The results could be stunning, and I had great fun sequencing parameter changes, especially when synchronised to MIDI. Furthermore, I was pleased to find that my 1GHz G4 was capable simultaneously of supporting V with moderate polyphony and other packages without glitches, pops, or dropouts. Finally, I created a range of polyphonic patches that included strings, brass, pads, electric pianos, percussion and effects.

    Initially, I found that V excels at producing edgier and more percussive sounds such as electric pianos at which it is superb rather than strings and brass. Arturia's 'factory' patches seemed to bear this out; there's hardly a string patch among them. But wait To test this, I loaded Minimoog V and V simultaneously, and copied the parameters of one of my string ensembles from the former to the latter. Having done so, the sounds were almost indistinguishable. If nothing else, this shows that the user-interface is an important aspect of any synth, guiding the way in which you conceive and create sounds.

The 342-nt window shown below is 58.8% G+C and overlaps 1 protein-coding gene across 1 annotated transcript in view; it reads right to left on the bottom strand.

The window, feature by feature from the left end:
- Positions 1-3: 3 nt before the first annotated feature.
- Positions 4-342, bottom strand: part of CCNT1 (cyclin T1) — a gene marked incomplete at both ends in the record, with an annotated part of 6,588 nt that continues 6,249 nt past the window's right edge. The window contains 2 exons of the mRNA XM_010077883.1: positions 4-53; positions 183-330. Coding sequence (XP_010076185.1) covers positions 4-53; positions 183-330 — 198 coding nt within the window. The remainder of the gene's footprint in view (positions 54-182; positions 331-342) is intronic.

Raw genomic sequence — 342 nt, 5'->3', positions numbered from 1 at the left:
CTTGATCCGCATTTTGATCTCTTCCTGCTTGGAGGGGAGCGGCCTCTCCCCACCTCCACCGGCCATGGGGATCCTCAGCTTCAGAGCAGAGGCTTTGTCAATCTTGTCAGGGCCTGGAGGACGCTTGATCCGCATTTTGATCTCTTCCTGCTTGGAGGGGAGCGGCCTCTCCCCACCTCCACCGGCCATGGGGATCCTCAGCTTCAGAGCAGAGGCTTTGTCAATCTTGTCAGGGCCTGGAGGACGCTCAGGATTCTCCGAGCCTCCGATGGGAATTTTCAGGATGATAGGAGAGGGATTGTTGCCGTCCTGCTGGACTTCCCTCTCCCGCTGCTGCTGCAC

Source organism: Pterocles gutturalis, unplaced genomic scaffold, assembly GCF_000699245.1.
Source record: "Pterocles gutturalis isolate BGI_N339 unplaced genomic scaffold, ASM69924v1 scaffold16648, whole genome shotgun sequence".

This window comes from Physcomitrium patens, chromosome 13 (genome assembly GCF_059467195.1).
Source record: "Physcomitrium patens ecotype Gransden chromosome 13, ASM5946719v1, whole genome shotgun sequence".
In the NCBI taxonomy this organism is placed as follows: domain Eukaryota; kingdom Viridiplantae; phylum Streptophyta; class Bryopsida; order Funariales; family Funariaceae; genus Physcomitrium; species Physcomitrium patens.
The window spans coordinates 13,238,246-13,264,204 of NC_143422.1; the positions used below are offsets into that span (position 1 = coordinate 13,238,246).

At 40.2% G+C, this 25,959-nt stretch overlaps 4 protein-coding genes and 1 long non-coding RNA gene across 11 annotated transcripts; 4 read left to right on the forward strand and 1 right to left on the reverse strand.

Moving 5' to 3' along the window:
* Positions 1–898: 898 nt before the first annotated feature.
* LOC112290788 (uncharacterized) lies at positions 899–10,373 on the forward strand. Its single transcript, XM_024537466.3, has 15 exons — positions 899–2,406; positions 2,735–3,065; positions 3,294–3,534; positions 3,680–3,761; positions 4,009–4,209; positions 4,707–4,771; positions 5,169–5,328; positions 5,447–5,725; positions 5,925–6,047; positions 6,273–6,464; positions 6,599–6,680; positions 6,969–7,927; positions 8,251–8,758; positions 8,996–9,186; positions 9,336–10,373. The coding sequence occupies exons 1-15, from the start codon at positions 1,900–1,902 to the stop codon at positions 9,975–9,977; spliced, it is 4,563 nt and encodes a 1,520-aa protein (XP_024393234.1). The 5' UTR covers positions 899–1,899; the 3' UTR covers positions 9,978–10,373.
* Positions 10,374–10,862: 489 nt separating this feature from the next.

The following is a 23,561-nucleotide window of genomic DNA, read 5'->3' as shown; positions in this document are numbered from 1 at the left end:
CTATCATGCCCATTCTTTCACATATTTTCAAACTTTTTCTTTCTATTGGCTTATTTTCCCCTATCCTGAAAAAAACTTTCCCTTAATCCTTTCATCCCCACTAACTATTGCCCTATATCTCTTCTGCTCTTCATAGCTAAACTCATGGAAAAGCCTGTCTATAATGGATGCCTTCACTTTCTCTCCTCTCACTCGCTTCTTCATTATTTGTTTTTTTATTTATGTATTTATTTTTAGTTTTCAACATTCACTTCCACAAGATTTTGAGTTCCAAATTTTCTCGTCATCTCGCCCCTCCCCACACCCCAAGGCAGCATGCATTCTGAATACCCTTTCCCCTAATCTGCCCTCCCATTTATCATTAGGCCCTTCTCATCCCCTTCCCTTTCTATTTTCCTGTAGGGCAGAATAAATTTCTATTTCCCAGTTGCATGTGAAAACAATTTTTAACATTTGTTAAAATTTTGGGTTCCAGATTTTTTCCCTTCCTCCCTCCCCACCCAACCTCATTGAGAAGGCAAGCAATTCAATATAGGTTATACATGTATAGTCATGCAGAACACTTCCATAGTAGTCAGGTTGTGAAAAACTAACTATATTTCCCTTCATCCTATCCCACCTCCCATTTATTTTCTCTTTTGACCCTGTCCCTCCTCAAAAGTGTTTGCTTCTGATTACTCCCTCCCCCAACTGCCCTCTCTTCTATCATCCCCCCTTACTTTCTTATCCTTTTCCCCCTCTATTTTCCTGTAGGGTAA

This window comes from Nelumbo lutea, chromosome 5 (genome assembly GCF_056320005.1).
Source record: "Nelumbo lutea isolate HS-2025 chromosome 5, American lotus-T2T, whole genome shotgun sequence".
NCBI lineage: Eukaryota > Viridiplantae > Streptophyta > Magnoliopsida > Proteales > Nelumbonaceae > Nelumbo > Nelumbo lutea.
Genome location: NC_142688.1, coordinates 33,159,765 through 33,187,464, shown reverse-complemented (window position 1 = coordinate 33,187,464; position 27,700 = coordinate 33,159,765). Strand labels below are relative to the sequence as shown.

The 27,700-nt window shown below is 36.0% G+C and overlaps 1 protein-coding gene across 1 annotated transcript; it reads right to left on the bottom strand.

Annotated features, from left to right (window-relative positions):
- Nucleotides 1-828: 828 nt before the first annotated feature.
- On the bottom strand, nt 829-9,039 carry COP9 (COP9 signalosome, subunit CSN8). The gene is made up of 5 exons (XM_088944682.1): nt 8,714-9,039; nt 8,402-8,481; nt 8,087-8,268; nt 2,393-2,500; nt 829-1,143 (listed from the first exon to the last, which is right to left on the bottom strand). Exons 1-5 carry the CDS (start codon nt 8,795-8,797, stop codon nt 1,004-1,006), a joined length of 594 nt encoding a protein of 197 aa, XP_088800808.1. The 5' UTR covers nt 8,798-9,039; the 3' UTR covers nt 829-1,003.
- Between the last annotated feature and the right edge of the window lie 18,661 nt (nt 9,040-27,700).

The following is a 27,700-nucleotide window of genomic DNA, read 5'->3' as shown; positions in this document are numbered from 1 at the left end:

Arturia's V takes the form of the original ARP , but adds many facilities not previously available, so we should judge it in two ways. Firstly, does it emulate — and sound like — an ARP ? Secondly, ignoring the original, is it a desirable synthesizer in its own right? The answer to the first question is no, unless your patches are quite simple. Nevertheless, the software retains much of the character of the ARP , and I applaud that. The answer to the second question is more important.

    The V is powerful, it's extremely flexible, and its sound makes it something that you might choose to use whether it looked like an ARP or not. Add the sequencer, polyphony, and all the other features and — despite a few niggles — it all adds up to a very attractive package.